Our 101 Must Do Steps 1 - 9

The aged care system has changed. You now have to pay part of your aged care costs. Everyone has to register in the system and reveal how much wealth we have. This means forms and legal documents. You can’t move forward without them.

Go to Step 1: Get Informed

You can’t talk to the aged care system or banks or others unless you have ‘capacity’, meaning you can prove you are mentally healthy, or you have ‘permission’ if you are representing someone else. Both require medical or legal documents.

You have to then establish a ‘client record’ at the my aged care call centre or web site. You need documents with you to do this. Allow 2 weeks to collect them together and up to a week to successfully complete the my aged care process. 

Go to Step 2: Get Set Up

You need to organize an ACAT assessment to decide how much care support you need. You book an appointment through the my aged care call centre or web site. An assessor comes to your home (or hospital). You can’t really talk to any aged care homes (nursing homes) until you have the assessment results. Unless a genuine emergency, allow up to 6 weeks to have the appointment and 2 weeks for the results to be mailed to you.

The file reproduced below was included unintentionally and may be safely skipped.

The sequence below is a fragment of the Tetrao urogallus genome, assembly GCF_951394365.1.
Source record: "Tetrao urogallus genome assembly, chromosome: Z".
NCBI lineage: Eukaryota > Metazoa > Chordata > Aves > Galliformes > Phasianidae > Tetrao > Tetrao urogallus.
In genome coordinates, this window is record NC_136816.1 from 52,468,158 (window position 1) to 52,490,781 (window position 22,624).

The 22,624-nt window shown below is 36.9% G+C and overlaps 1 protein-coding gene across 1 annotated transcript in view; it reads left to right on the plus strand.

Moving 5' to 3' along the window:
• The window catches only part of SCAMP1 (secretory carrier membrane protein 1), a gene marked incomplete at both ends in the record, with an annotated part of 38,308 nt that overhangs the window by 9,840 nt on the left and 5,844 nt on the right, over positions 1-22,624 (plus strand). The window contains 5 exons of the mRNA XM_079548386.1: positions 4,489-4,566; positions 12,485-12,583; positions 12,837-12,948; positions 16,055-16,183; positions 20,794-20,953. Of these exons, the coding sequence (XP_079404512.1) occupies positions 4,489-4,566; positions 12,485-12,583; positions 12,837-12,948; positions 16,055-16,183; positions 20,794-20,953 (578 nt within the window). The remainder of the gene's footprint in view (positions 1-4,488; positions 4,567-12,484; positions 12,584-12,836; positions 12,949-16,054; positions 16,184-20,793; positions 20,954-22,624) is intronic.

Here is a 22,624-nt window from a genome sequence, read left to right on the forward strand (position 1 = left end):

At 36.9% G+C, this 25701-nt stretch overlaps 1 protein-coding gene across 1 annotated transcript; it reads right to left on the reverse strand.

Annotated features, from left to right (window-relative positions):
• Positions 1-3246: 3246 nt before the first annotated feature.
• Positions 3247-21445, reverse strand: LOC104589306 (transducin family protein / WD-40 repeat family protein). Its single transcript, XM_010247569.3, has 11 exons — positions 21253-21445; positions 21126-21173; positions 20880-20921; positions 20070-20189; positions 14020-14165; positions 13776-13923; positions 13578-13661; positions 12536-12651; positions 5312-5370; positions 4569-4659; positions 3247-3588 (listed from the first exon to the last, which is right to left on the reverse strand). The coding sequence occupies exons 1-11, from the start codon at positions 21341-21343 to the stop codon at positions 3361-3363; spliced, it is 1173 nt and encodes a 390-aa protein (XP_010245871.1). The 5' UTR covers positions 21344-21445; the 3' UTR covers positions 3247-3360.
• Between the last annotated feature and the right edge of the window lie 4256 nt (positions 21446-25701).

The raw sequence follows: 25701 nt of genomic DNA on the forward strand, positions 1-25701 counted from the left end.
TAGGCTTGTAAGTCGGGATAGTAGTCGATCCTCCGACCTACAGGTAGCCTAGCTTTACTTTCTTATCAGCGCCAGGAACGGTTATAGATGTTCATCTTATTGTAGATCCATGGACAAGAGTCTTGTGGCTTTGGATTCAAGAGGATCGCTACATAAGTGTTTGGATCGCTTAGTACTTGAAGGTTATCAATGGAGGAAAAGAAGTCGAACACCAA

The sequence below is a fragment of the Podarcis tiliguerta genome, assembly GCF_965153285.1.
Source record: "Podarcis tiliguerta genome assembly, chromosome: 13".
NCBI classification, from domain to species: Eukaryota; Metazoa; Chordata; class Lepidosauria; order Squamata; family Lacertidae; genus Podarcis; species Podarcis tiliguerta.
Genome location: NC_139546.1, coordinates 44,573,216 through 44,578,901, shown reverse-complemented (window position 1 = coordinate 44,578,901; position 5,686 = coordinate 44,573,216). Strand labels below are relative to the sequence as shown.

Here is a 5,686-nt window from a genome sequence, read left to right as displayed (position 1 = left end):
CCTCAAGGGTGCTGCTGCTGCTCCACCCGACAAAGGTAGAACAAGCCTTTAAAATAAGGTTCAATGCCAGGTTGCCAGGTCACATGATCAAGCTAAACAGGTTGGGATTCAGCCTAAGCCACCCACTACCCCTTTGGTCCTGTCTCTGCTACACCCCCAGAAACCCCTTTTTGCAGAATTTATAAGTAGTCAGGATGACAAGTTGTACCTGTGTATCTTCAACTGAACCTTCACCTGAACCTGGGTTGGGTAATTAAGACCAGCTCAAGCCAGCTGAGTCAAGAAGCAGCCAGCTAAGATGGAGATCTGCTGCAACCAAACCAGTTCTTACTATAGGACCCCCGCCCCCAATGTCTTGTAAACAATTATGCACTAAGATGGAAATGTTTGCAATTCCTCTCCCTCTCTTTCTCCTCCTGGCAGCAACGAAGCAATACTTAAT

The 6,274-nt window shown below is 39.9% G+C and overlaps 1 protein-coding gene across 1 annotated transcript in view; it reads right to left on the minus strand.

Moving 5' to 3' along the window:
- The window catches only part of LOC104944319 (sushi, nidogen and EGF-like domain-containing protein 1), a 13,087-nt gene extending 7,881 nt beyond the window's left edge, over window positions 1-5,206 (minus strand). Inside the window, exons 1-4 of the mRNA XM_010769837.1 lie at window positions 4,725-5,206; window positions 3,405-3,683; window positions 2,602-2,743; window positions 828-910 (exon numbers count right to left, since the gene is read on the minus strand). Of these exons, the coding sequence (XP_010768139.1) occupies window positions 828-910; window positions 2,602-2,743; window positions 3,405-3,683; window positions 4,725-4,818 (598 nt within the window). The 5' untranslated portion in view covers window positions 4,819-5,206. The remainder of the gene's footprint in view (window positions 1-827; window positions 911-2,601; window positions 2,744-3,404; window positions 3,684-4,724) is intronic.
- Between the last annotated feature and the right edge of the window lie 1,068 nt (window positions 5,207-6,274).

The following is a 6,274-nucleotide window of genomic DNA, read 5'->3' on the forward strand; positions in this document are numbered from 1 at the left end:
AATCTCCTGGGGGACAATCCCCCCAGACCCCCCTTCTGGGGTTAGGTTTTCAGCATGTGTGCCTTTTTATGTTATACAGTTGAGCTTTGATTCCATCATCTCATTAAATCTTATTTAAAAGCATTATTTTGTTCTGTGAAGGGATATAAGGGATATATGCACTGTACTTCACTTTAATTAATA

Go to Step 3: Get Assessed

Everybody has to complete the government’s 130 question Assets & Income test. The results tell you how much you have to pay for each aged care home (nursing home). The homes are unlikely to talk to you without this. You also have to work out what you can afford. You need access to bank accounts, legal documents and many other pieces of information.

Go to Step 4: Understanding the Costs